Today I’ve got Joyce Lavene on the blog talking about selling a series.
You’ve come up with a great idea. You’ve got some unique characters. You think it might be possible that you’ve thought of a series. How do you convince a publisher?
The publishing industry is driven by money, just like any other. Publishers and writers both want to make a living. One time-honored way to please both readers and editors is the series.
By definition, a series is a group of books that maintains a place or characters, sometimes both. Readers begin to identify with returning characters or setting. If your series captures their interest, they’ll want to read the backlist and wait eagerly for new books.
Publishers know this too. Many editors are looking for the next J.K. Rowling or Jan Karon. Series books have a long shelf life, an active backlist, and guaranteed future sales. Your job as a writer is to convince an editor that:
- You’re capable of writing several books.
- You have an interesting plot that can carry more than one book.
- You have fascinating characters that can continue to be fascinating.
- You have a wonderful setting: town, world, etc.
If you’ve had several books published, it shouldn’t be too hard to prove to an editor that you’re capable of getting the job done. If you’ve never published a book, you’re going to have to provide thorough documentation to show that you’ve thought the project through.
How do show that a plot is strong enough to maintain a series? Not all ideas are big enough to write more than one book. Of those that are, another group of ideas would drop off after two or three books. Your plot has to be expandable. It has to show growth potential. Don’t be afraid to let the editor know where you’re going.
You love your characters. How do you show an editor that they’re up to the task of carrying more than one book? Character breakdown is a major series problem. If your series has replaceable characters, you don’t have to worry about it. Most series are dependent on their characters: Miss Marple, Harry Potter, Jack Ryan. If you’re starting now, re-design your characters to give them endurance.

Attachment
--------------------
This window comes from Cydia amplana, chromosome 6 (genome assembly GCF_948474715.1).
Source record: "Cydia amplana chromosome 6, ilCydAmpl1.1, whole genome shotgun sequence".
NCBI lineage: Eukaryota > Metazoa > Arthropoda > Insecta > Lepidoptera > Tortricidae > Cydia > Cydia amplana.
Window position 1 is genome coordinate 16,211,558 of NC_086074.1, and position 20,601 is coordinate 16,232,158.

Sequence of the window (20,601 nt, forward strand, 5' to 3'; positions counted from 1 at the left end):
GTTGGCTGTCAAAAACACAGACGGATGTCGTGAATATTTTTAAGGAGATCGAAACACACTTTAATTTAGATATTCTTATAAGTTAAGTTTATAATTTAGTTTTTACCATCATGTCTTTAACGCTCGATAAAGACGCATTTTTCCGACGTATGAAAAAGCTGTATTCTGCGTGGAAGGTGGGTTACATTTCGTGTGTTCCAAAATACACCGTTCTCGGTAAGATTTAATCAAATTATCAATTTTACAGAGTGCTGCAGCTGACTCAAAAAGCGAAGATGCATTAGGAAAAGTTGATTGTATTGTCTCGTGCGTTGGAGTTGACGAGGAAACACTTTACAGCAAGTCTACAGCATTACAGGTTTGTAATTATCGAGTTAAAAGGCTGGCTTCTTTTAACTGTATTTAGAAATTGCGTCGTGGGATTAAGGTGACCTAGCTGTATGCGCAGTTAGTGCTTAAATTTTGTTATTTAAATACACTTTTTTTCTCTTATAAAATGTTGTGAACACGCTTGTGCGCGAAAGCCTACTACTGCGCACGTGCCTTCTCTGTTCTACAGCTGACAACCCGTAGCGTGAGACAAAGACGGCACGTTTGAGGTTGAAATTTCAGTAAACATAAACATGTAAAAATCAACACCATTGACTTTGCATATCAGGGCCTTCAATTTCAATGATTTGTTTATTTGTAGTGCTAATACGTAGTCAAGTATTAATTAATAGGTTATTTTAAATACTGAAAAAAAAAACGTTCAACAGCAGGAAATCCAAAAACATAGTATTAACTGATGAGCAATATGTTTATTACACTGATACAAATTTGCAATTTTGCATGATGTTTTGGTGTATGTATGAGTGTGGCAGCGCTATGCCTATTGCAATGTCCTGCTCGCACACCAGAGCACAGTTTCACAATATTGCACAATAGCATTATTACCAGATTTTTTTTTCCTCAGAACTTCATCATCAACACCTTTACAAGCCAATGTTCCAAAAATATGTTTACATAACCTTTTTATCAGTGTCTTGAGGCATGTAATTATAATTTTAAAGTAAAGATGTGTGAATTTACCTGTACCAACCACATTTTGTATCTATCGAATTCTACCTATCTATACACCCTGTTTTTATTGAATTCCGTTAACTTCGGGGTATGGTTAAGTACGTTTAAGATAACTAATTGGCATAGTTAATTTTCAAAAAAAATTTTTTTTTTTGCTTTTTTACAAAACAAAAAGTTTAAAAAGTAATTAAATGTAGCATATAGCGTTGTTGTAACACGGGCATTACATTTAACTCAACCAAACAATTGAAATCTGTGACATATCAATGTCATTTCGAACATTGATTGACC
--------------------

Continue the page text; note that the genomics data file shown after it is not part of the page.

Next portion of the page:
You’ve created the ultimate universe that can continue through several books, regardless of character changes. Be sure you express that when you contact an editor. What makes your universe so special? What makes it strong enough that people can come and go without taking away from it?
A final word about the practical aspects of selling a series: Be sure the publisher knows you’re selling the books as a series. Your contract should reflect that. It should stipulate how many books are going to come out each year and when they’re going to come out. Each publisher is different. Each contract is different. It’s good for both of you to know what you’re doing from the beginning so there aren’t any surprises.
If you’re planning to publish your own series, these tips still make sense. You might not have to sell your idea to an editor, but you’ll want to sell your writing, and continue selling it, to your readers.
A series can be a delight to write. If you love your characters and your setting, you can go back over and over to visit them. They become like members of your family!
My new book is A Haunting Dream, book four in the Missing Pieces Mysteries, set in Duck, North Carolina (a real place!)
The mayor of Duck, North Carolina, Dae O’Donnell, is a woman with a gift for finding lost things. When her boyfriend Kevin’s ex-fiancée Ann arrives in Duck looking for a second chance, Dae suddenly finds herself facing certain heartache. And while her romantic life is in shambles, she’s even more concerned by the sudden change in her gift. After touching a medallion owned by a local named Chuck Sparks, Dae is shocked when her vision reveals his murder—and a cry for help. Dae doesn’t know what to make of the dead man’s plea to “Help her,” until she has another vision about a kidnapped girl—Chuck’s daughter, Betsy. With a child missing, the FBI steps in to take over the case. But Dae can’t ignore her visions of Betsy, or the fact that Kevin’s psychic ex-fiancé might be the only person who can help find her.
Joyce Lavene writes bestselling mystery with her husband/partner Jim. They have written and published more than 60 novels for Harlequin, Berkley and Charter Books along with hundreds of non-fiction articles for national and regional publications. She lives in rural North Carolina with her family, her cat, Quincy, and her rescue dog, Rudi. Visit her at www.joyceandjimlavene.com, www.Facebook/JoyceandJimLavene Twitter: @authorjlavene
Purchase: A Haunting Dream at: http://www.barnesandnoble.com/w/a-haunting-dream-joyce-and-jim-lavene/1111363964
Win a copy of A Haunting Dream, the fourth book in the Missing Pieces Mysteries, by leaving your name at my blog: http://romanceofmystery.blogspot.com
It’s Cindy again! Thanks for being here, Joyce. Lots of great information about series! Hurry over to Joyce’s blog and comment!